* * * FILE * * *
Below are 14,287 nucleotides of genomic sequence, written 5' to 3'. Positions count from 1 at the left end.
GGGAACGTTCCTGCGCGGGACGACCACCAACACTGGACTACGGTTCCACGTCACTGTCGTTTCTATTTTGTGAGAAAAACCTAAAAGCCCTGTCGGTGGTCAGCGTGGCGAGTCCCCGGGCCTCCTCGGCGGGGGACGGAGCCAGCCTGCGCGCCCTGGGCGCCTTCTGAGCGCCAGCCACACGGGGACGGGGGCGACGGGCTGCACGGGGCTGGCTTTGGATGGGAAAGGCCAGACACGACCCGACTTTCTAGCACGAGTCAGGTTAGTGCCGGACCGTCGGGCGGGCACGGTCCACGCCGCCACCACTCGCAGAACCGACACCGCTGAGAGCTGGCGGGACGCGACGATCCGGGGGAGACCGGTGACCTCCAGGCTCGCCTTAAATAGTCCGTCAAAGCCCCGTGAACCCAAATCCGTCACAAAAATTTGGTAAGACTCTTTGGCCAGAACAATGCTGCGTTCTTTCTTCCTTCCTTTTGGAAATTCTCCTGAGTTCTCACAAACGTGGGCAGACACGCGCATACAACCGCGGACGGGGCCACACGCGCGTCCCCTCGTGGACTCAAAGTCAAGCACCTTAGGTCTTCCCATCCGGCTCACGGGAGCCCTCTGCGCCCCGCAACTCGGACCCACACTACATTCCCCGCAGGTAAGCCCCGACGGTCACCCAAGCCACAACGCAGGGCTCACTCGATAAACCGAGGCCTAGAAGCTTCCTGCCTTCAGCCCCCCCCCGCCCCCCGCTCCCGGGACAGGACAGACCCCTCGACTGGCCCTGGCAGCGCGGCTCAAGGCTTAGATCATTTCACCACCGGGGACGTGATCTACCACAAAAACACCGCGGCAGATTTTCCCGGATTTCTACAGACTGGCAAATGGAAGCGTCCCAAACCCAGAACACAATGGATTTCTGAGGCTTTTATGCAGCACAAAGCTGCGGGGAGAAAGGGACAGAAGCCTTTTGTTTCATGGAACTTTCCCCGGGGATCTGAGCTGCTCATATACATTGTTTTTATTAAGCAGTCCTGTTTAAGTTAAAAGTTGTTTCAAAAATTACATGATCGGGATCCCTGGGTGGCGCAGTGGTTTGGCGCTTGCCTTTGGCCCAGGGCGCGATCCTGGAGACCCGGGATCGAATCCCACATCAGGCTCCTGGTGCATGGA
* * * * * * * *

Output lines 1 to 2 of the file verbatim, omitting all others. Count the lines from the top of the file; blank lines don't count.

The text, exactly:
Below are 14,287 nucleotides of genomic sequence, written 5' to 3'. Positions count from 1 at the left end.
GGGAACGTTCCTGCGCGGGACGACCACCAACACTGGACTACGGTTCCACGTCACTGTCGTTTCTATTTTGTGAGAAAAACCTAAAAGCCCTGTCGGTGGTCAGCGTGGCGAGTCCCCGGGCCTCCTCGGCGGGGGACGGAGCCAGCCTGCGCGCCCTGGGCGCCTTCTGAGCGCCAGCCACACGGGGACGGGGGCGACGGGCTGCACGGGGCTGGCTTTGGATGGGAAAGGCCAGACACGACCCGACTTTCTAGCACGAGTCAGGTTAGTGCCGGACCGTCGGGCGGGCACGGTCCACGCCGCCACCACTCGCAGAACCGACACCGCTGAGAGCTGGCGGGACGCGACGATCCGGGGGAGACCGGTGACCTCCAGGCTCGCCTTAAATAGTCCGTCAAAGCCCCGTGAACCCAAATCCGTCACAAAAATTTGGTAAGACTCTTTGGCCAGAACAATGCTGCGTTCTTTCTTCCTTCCTTTTGGAAATTCTCCTGAGTTCTCACAAACGTGGGCAGACACGCGCATACAACCGCGGACGGGGCCACACGCGCGTCCCCTCGTGGACTCAAAGTCAAGCACCTTAGGTCTTCCCATCCGGCTCACGGGAGCCCTCTGCGCCCCGCAACTCGGACCCACACTACATTCCCCGCAGGTAAGCCCCGACGGTCACCCAAGCCACAACGCAGGGCTCACTCGATAAACCGAGGCCTAGAAGCTTCCTGCCTTCAGCCCCCCCCCGCCCCCCGCTCCCGGGACAGGACAGACCCCTCGACTGGCCCTGGCAGCGCGGCTCAAGGCTTAGATCATTTCACCACCGGGGACGTGATCTACCACAAAAACACCGCGGCAGATTTTCCCGGATTTCTACAGACTGGCAAATGGAAGCGTCCCAAACCCAGAACACAATGGATTTCTGAGGCTTTTATGCAGCACAAAGCTGCGGGGAGAAAGGGACAGAAGCCTTTTGTTTCATGGAACTTTCCCCGGGGATCTGAGCTGCTCATATACATTGTTTTTATTAAGCAGTCCTGTTTAAGTTAAAAGTTGTTTCAAAAATTACATGATCGGGATCCCTGGGTGGCGCAGTGGTTTGGCGCTTGCCTTTGGCCCAGGGCGCGATCCTGGAGACCCGGGATCGAATCCCACATCAGGCTCCTGGTGCATGGA